After this, Ruth McKenney returned to New York City, but stopped writing. "My mother never quite recovered from her sister's death", Eileen Bransten noted. Ruth McKenney Bransten died in New York on July 25, 1972, aged 60. She had suffered from heart disease and diabetes.
Books and other works
- My Sister Eileen (1938) about her experiences growing up in Ohio and then moving to New York City
- Industrial Valley (1939) a novel about the Akron rubber strike from 1932–1936
- The McKenneys Carry On (1940) the sequel to My Sister Eileen
- Jake Home (1943)
- The Loud Red Patrick (1947) a collection of stories about an Irish widower raising four daughters in Cleveland; based on her grandfather
- Love Story (1950) the story of her marriage to Richard Bransten
- Here's England, a Highly Informal Guide (1951) with husband Richard Bransten
- All About Eileen (1952) the second sequel to My Sister Eileen; a collection of previously published and new stories about her sister and herself
- Far, Far From Home (1954) a humorous account of her family's visit to France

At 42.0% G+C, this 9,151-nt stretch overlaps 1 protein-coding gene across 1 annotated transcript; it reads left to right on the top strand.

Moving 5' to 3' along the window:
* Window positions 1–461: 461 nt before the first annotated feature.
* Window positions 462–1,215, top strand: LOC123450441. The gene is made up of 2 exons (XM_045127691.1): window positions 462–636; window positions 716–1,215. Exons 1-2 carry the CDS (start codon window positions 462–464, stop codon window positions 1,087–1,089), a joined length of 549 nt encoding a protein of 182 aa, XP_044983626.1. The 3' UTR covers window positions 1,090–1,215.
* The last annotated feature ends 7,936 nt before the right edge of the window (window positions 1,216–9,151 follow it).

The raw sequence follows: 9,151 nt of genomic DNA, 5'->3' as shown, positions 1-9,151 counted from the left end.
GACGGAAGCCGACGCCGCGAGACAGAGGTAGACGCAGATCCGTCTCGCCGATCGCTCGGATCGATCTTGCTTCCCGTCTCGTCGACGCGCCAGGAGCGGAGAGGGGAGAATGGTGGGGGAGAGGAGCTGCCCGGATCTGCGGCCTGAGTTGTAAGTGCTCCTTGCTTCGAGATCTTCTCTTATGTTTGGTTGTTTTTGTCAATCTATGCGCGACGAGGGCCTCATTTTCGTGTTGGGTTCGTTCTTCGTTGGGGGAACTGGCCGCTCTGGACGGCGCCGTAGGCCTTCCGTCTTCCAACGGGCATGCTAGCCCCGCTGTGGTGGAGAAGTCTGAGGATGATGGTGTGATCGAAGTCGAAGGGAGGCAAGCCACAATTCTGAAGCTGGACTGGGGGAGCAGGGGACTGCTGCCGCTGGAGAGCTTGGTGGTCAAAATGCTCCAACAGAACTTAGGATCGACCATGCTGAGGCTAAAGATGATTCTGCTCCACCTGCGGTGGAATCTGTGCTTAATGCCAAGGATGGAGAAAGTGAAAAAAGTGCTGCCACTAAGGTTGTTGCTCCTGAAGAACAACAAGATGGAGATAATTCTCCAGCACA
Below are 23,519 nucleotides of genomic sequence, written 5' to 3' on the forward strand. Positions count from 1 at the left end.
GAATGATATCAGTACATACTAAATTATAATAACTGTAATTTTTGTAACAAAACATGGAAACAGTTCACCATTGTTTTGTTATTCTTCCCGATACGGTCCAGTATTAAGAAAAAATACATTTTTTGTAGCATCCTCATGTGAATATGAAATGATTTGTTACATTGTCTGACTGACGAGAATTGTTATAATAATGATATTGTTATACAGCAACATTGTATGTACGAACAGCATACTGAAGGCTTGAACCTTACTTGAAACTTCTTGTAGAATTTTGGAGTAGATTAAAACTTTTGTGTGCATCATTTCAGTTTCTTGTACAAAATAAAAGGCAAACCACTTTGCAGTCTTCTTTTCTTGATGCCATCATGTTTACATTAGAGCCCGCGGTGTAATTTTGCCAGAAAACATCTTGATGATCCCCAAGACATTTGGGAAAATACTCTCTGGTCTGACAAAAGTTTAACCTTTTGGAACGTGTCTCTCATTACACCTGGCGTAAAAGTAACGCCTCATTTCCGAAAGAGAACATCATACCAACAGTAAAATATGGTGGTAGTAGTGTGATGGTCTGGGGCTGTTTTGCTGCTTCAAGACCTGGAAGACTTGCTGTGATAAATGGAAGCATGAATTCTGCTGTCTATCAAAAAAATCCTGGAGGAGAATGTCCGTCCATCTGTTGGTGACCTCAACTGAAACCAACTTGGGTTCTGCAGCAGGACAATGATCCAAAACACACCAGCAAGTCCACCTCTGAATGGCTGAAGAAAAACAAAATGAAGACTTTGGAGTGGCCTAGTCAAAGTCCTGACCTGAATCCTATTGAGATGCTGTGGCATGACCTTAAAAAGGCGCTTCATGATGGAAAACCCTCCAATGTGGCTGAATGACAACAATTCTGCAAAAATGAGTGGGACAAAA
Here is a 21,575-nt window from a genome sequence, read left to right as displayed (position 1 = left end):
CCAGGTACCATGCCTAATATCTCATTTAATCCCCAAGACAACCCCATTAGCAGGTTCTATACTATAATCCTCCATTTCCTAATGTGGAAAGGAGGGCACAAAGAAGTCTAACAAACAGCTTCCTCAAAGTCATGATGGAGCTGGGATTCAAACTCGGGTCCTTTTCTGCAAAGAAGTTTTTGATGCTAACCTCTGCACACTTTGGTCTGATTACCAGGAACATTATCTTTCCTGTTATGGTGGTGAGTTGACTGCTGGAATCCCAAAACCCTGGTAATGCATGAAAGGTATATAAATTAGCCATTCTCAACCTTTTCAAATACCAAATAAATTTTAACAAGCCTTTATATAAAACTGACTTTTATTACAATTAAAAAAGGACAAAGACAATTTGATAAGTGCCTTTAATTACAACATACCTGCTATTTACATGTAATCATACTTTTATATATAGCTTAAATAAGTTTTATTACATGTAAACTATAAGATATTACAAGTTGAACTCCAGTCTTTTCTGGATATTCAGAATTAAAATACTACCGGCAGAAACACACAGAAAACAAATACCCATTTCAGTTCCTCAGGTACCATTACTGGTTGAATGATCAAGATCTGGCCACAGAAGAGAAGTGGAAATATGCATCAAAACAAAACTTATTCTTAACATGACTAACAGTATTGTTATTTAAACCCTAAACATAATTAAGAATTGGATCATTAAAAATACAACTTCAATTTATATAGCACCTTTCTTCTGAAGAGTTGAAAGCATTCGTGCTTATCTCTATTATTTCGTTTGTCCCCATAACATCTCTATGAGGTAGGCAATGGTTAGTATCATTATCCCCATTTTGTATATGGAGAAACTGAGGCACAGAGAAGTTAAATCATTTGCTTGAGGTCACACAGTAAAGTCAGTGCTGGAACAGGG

- Mirage (1956) a historical novel set in Napoleonic France and Egypt
She wrote numerous short pieces for a variety of publications, including Harper's, The New Yorker, the New York Post, Ellery Queen's Mystery Magazine, Collier's, Argosy, Woman's Journal, Encore, The Saturday Evening Post, Holiday and New Masses. She also wrote screenplays, including Margie with her husband and F. Hugh Herbert.
- Ruth McKenney, 1938, My Sister Eileen, pg. 9
- Ruth McKenney, 1938, My Sister Eileen, pg. 82
- Ruth McKenney and Richard Bransten, 1950, Here's England, p. 58
- Ruth McKenney, 1938, My Sister Eileen, pg. 95-97
- Ruth McKenney, 1952, All About Eileen, pg. 95-97
- Ruth McKenney, 1952, All About Eileen, pg. 92
- Ruth McKenney, 1938, My Sister Eileen, pg. 114
- Ruth McKenney, 1938, My Sister Eileen, pg. 88-91
- Ruth McKenney, 1952, All About Eileen, pg. 134-143
- Ruth McKenney, 1938, My Sister Eileen, pg. 167
- Ruth McKenney, 1938, My Sister Eileen, pg. 174
- My Sister Eileen, pg. 197
- Here's England, p. 107
- Mervyn Rothstein, "Ruth's daughter Eileen remembers her aunt", New York Times, December 21, 2003
- Darnton, John (July 27, 1972). "Ruth McKenney Is Dead at 60; Author of 'My Sister Eileen'; Won Fame With Stories That Became a Best Seller, Film". The New York Times. p. 34.
- Ruth McKenney profile, Akron Women's History (uakron.edu)
- Time magazine discusses the expulsions of McKenney and her husband from the U.S. Communist Party
- Ruth McKenney's daughter Eileen Bransten remembers her aunt, Eileen, for whom she was named
- Time magazine's review of Mirage
- Profile, marxists.org